Andrew married his landlord's
By Charles W. Brewster
Editors Note: C.W. Brewster was a Portsmouth columnist in the mid-1800's. This article includes his opinions and may not reflect current research or current values.
Andrew and James Clarkson - The Pretender's ensign - The tan yard - Rev. John Murray.
ONE of the most spacious old houses south of the south mill bridge was taken down in 1835. Its location was some rods west of the Haven School House, in the rear of the residence of Francis Marden, Esq. It was gambrel roofed, facing the street, and about a hundred feet back from it, leaving a handsome green spot in front, and a gravel walk to the door through two rows of trees.
A century ago it was occupied by Andrew Clarkson and his brother James. They were natives of Scotland and men of distinction. Andrew was born about the beginning of the last century. He was educated in the Protestant faith, and was a Presbyterian, but infatuated in his youth with the delusion which possessed many of his countrymen at that time, he enlisted under the banners of the pretender, and was an ensign in his army. After the defeat of the army, many of the prisoners were treated as rebels. Mr. Clarkson came to this country in the year 1717, and brought with him the colors belonging to his company. He settled in this town as a place of safety, being then about seventeen or eighteen years of age, and became a teacher in one of the public schools.
He boarded at the house of William Cotton, a tanner, at the south part of the town. Mr. Cotton died whilst Mr. Clarkson was a member of his family, and left a widow and six small children. Mr. Clarkson married the widow, who was several years older than himself, took charge of the tan-yard, and acquired by means of it, a handsome property. He often spoke of the early transactions of his life with regret, but said he thought at the time, that his conduct was justifiable.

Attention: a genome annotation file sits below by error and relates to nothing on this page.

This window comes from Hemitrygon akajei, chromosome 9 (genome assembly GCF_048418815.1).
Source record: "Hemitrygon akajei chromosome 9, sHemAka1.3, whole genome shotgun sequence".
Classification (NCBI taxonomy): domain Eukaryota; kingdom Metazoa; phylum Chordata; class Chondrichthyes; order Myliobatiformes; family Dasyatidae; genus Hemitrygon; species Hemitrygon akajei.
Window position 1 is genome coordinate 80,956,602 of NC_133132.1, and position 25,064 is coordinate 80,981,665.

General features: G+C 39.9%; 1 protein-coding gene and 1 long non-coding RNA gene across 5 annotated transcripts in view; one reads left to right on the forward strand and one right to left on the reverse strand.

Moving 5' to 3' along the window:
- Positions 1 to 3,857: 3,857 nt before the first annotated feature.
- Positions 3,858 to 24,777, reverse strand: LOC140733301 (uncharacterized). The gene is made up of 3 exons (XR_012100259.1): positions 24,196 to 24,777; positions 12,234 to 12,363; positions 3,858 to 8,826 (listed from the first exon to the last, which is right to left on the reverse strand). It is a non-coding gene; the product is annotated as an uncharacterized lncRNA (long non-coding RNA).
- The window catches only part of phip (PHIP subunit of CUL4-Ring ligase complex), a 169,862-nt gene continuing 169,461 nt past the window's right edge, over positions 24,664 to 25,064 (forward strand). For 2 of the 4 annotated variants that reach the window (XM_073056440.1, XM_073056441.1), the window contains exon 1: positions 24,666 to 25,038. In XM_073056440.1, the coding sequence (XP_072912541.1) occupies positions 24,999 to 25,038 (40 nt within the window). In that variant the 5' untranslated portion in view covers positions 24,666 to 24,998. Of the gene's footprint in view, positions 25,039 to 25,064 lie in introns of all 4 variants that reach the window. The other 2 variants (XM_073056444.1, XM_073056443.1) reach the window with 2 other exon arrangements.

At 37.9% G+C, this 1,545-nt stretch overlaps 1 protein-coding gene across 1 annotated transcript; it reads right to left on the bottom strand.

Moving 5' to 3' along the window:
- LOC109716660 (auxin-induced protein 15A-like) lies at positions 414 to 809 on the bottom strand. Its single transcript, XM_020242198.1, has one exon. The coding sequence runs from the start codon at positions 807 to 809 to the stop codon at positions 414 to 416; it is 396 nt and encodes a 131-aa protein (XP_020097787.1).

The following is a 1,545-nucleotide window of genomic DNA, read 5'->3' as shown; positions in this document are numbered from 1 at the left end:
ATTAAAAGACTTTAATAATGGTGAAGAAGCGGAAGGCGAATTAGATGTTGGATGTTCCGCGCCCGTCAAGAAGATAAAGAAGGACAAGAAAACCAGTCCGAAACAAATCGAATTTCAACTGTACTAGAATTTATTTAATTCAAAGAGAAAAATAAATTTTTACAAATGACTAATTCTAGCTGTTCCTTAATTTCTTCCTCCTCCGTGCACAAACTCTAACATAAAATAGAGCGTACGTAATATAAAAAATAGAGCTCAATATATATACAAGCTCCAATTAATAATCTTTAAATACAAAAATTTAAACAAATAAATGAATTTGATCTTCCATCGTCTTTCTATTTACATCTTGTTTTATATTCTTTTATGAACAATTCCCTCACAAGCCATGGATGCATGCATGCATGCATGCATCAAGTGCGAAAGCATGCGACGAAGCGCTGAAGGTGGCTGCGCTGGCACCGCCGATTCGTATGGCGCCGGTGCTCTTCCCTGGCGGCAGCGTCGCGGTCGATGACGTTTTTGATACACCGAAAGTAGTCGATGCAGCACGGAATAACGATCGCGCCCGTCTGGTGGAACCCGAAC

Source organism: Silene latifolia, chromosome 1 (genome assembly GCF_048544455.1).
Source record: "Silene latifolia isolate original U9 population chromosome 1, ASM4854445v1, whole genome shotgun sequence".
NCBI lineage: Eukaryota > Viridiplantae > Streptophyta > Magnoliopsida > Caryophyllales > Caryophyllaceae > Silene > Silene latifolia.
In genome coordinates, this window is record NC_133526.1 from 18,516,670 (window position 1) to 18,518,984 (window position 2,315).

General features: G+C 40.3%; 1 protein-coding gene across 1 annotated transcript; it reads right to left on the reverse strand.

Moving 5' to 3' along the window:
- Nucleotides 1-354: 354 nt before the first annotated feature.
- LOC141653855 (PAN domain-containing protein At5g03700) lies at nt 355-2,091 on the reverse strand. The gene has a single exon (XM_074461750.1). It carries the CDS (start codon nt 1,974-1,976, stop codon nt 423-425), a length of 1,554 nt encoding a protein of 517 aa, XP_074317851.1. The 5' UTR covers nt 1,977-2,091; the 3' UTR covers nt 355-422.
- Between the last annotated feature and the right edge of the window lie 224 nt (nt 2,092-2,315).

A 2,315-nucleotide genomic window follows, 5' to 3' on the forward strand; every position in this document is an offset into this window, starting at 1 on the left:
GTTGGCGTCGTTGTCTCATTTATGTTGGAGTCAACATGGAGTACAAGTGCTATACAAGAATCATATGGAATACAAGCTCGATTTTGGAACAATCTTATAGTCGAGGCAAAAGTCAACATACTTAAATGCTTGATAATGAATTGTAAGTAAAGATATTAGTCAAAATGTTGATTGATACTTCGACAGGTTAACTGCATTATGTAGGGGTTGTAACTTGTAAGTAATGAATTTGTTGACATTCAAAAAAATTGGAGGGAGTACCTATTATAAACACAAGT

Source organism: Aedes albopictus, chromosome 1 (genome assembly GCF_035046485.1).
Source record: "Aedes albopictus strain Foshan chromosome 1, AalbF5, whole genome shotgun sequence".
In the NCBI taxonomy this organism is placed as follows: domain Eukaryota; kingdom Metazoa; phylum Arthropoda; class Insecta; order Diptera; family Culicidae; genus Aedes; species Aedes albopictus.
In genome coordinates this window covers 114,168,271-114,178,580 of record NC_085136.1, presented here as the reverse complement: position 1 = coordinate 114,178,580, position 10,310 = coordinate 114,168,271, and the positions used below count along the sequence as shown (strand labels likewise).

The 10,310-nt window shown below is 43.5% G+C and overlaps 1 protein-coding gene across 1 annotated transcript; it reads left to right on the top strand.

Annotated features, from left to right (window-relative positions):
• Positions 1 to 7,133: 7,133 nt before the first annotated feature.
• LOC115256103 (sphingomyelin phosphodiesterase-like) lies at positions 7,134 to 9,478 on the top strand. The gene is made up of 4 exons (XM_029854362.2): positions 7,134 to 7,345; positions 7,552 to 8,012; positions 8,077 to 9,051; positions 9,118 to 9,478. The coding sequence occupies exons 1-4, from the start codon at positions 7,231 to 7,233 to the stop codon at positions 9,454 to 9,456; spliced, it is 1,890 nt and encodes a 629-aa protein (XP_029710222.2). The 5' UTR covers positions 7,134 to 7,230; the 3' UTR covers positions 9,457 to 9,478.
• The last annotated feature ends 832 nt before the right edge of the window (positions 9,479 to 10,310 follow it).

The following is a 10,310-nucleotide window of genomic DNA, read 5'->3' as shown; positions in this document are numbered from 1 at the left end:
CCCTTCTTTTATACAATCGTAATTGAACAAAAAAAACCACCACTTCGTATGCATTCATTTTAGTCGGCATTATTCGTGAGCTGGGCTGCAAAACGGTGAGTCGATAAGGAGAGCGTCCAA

Genealogy & Inheritance
Mrs. Elizabeth Clarkson, wife of James Clarkson, died March 10, 1746, aged fifty-eight. Walter Clarkson, son of James and Elizabeth, died April 28, 1789. These two items are copied from grave stones in the Cotton burying ground. They are contiguous to that of William Cotton, Jr., the tanner, who deceased in 1717, in his thirty-eighth year. William Cotton, Jr. was a man of property, and made liberal provision in his will for his widow, Elizabeth, who also possessed some property in her own right. He left two sons and four daughters, his wife to have all the personal estate, etc., for the bringing up of their children, and all the profits and income of all his estate, until the eldest son John came to the age of twenty-one years, when he was to have, with his mother, each of them during her life, half of the homestead and tanyard; and he to have two-thirds of various other parcels of property, paying out to his sisters two-thirds of L400 as they became of age, and to have all the homestead at his mother's decease. He succeeded to the place, and dying 1759, left two sons and five daughters by his wife Mary, and by his second wife, two sons, Clement and Joel, and three daughters under age. John Cotton's eldest son William was a tanner, and subsquently occupied the house and tanyard, west of and adjoining the Chauncy house. He became feeble minded, and his two sons-in-law, Drown and Stavers, were appointed his guardians in 1790. He died in 1791. His wife Catharine died in 1803.